F100_2.jpg (8430 bytes)Seen here, the new drums were unpainted. This simply would not do. I hate a rusty drum, whether you can see it or not. Also if you look close, you can see the maximum cut information around the front edge of the drum. F100_3.jpg (10575 bytes)The new drums are of superior quality over that of the stock OEM drums. Note, there is no huge counter weight attached to the front like the stock drums. The old drums shimmied at high speed (70+). I discovered this later, when the shimmy disappeared after the brake job was complete. Maybe just a coincidence, I thought? Nope, fact. We took the old drums down to our favorite machine shop and spun them for balance. They were REAL BAD.
F100_20.jpg (11213 bytes)Because you could see the drums through the styled steel wheels, we painted them black so they would disappear. We use VHT High Temp Engine Enamel. We applied 3 light coats and 1 medium gloss coat. They still looked good after a month, so we have hope that the paint will stand up over time.
Then we moved on to installing the drums. We began by setting the drum over the hub and wheel studs. A large flat washer and an old lug nut with some anti-seize was used to pull the studs into the drum face. The studs were tightened in a cross pattern to assure even torquing of the hub and drum. Then the studs were re-checked in order to verify the seating of the drum. We re-torqued the wheels again after about 50 miles to make sure very thing was ok.
Bleeding, or expelling air from the hydraulic system, is necessary each time the fluid becomes so low in the master cylinder that air enters the system. This condition occurs whenever the master cylinder, or a wheel cylinder, or a brake fluid line or hose has been replaced or disconnected·
bleeding.GIF (100069 bytes)Most authorities recommend that the system be bled by starting with the longest line and working successively to the shortest, other sources prefer the opposite method, that is, by starting with the shortest line and finishing up with the longest.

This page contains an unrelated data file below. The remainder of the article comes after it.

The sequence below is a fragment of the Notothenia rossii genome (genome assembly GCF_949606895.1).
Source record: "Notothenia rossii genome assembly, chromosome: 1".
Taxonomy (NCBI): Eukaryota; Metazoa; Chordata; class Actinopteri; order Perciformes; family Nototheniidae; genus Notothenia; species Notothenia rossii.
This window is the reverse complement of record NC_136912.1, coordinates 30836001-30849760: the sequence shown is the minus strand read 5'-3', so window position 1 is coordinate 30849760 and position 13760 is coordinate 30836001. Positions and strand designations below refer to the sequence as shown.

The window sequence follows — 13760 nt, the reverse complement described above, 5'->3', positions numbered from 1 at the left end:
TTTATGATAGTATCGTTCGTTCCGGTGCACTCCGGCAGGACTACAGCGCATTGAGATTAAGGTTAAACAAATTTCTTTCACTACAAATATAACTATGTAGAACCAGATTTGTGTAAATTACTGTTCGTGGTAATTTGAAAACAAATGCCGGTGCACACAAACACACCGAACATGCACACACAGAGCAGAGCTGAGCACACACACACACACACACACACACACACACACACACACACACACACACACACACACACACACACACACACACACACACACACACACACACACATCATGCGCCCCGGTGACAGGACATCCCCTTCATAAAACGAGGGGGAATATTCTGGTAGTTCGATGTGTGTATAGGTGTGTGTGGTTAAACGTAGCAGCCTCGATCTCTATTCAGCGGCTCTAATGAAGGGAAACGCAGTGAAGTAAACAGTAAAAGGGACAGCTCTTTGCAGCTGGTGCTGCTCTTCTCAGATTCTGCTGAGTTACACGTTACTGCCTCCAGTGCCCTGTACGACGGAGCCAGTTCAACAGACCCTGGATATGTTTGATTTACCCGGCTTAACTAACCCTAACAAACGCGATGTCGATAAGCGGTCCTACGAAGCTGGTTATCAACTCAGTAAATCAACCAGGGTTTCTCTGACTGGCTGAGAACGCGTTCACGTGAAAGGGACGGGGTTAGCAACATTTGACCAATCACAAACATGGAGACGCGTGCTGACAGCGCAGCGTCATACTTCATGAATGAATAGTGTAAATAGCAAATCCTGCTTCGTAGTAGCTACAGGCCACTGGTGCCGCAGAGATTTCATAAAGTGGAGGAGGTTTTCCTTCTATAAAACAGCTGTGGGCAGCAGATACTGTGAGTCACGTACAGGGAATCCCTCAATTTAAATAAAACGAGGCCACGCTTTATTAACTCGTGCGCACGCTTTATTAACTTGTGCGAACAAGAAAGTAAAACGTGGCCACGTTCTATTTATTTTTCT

There is some possible advantage in bleeding the longest line first on long wheelbase vehicles in that it may be possible to remove a greater percentage of air in this manner and possibly this is the reason why most sources recommend that the cylinder furthest from the master cylinder be bled first.
Actually, there is no particular reason why it is necessary to bleed the system in any particular order except in the case of certain power brake units which must be bled first. As shown in our article on converting to disc brakes, the remote booster requires bleeding before moving on to the rest of the system.
Whether you start with the longest or shortest line the procedure is as follows:
1. Remove the master cylinder filler cap and fill the reservoir. The reservoir must be kept full or nearly full of brake fluid while bleeding the system. Each wheel has a bleeder valve connection.
2. Attach a bleeder tube to the bleeder valve at this point and place the free end of the bleeder tube into a clean glass jar or bottle. A length of 7/16 vacuum line works well.
3. Place a wrench on the bleeder valve where the bleeder hose is connected and turn the valve to the left (counterclockwise) l/2 to 3/4 turn. This opens the bleeder valve. Always use a flare wrench when working with brake fittings.
4. Slowly depress the brake pedal to approximately the halfway point; then let the pedal return slowly to the release position. Repeat this procedure several times, keeping the end of the hose submerged in brake fluid until the fluid expelled from the bleeder hose is free of air bubbles.
5. When no air bubbles are visible, close the bleeder valve by turning the valve clockwise and remove the bleeder hose.
6. Tighten the valve and test it to be certain that it is seated firmly and there are no leaks.
7. Add new fluid to the master cylinder reservoir and repeat the bleeding process on the other wheels in turn. Never use the fluid drained from the brake system if there is any doubt about it's being clean and free from dirt.
With the wheels still off, expand the star adjuster until you can just turn the drum will both hands. Then, back off the star adjuster 10 to 12 notches. Do all four drums and install the wheels, torque the lug nuts to the proper specifications for your vehicle.
Road test the brake system with a few medium speed stops (45 MPH). Apply the brakes each time with firm, constant pedal pressure. Be careful not to over heat the brakes too much. Next, make 3 or 4 reverse or backing stops to properly adjust the brakes using the self-adjusters.
Now is a good time to take up on the Emergency Brake cables. All that is required, is to take the slack out of the cabling. Be careful not to over-tighten the cables, this could lead to a slight engaging of the brakes, causing them to over heat.
Now you're ready to hit the road.
I hope this information has helped you to better understand what is needed to complete a true "Brake Job". Since the braking system is one of the most complex systems in your vehicle, understanding each components function will help you better perform the maintenance that is required to keep your classic in safe running order. - CTS